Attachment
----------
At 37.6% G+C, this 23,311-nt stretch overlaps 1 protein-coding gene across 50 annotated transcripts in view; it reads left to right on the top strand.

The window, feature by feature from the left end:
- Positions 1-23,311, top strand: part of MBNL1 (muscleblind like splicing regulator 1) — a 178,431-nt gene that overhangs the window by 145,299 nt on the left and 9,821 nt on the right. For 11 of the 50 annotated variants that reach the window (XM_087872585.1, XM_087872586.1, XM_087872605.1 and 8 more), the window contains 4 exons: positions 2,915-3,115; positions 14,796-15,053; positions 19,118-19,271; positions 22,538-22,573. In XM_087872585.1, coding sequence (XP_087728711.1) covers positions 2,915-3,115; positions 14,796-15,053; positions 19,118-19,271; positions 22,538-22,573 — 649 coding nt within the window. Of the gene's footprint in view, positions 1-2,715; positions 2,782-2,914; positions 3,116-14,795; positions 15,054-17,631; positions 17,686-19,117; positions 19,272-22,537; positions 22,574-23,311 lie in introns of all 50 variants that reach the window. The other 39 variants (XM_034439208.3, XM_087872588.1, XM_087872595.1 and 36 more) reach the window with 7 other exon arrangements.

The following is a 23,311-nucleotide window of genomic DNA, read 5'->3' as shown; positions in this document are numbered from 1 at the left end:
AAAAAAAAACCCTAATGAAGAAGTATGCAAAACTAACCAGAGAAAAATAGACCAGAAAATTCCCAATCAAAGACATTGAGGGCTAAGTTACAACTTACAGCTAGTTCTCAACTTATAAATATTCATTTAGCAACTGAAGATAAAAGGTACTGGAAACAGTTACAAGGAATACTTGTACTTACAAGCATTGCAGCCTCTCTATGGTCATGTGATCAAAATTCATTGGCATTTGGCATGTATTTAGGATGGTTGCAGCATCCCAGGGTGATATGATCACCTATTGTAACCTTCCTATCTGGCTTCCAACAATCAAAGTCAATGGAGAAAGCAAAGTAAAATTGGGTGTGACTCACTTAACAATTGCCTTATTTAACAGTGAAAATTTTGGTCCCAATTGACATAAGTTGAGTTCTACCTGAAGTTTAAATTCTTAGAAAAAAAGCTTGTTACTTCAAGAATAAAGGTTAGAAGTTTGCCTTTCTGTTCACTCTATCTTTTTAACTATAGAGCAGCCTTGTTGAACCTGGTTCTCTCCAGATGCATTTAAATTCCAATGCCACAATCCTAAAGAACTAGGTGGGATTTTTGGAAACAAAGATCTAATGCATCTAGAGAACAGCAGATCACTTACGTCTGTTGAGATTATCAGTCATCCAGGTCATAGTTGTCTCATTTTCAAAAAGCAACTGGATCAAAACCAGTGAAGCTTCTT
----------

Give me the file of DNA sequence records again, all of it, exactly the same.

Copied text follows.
At 37.6% G+C, this 23,311-nt stretch overlaps 1 protein-coding gene across 50 annotated transcripts in view; it reads left to right on the top strand.

The window, feature by feature from the left end:
- Positions 1-23,311, top strand: part of MBNL1 (muscleblind like splicing regulator 1) — a 178,431-nt gene that overhangs the window by 145,299 nt on the left and 9,821 nt on the right. For 11 of the 50 annotated variants that reach the window (XM_087872585.1, XM_087872586.1, XM_087872605.1 and 8 more), the window contains 4 exons: positions 2,915-3,115; positions 14,796-15,053; positions 19,118-19,271; positions 22,538-22,573. In XM_087872585.1, coding sequence (XP_087728711.1) covers positions 2,915-3,115; positions 14,796-15,053; positions 19,118-19,271; positions 22,538-22,573 — 649 coding nt within the window. Of the gene's footprint in view, positions 1-2,715; positions 2,782-2,914; positions 3,116-14,795; positions 15,054-17,631; positions 17,686-19,117; positions 19,272-22,537; positions 22,574-23,311 lie in introns of all 50 variants that reach the window. The other 39 variants (XM_034439208.3, XM_087872588.1, XM_087872595.1 and 36 more) reach the window with 7 other exon arrangements.

The following is a 23,311-nucleotide window of genomic DNA, read 5'->3' as shown; positions in this document are numbered from 1 at the left end:
AAAAAAAAACCCTAATGAAGAAGTATGCAAAACTAACCAGAGAAAAATAGACCAGAAAATTCCCAATCAAAGACATTGAGGGCTAAGTTACAACTTACAGCTAGTTCTCAACTTATAAATATTCATTTAGCAACTGAAGATAAAAGGTACTGGAAACAGTTACAAGGAATACTTGTACTTACAAGCATTGCAGCCTCTCTATGGTCATGTGATCAAAATTCATTGGCATTTGGCATGTATTTAGGATGGTTGCAGCATCCCAGGGTGATATGATCACCTATTGTAACCTTCCTATCTGGCTTCCAACAATCAAAGTCAATGGAGAAAGCAAAGTAAAATTGGGTGTGACTCACTTAACAATTGCCTTATTTAACAGTGAAAATTTTGGTCCCAATTGACATAAGTTGAGTTCTACCTGAAGTTTAAATTCTTAGAAAAAAAGCTTGTTACTTCAAGAATAAAGGTTAGAAGTTTGCCTTTCTGTTCACTCTATCTTTTTAACTATAGAGCAGCCTTGTTGAACCTGGTTCTCTCCAGATGCATTTAAATTCCAATGCCACAATCCTAAAGAACTAGGTGGGATTTTTGGAAACAAAGATCTAATGCATCTAGAGAACAGCAGATCACTTACGTCTGTTGAGATTATCAGTCATCCAGGTCATAGTTGTCTCATTTTCAAAAAGCAACTGGATCAAAACCAGTGAAGCTTCTT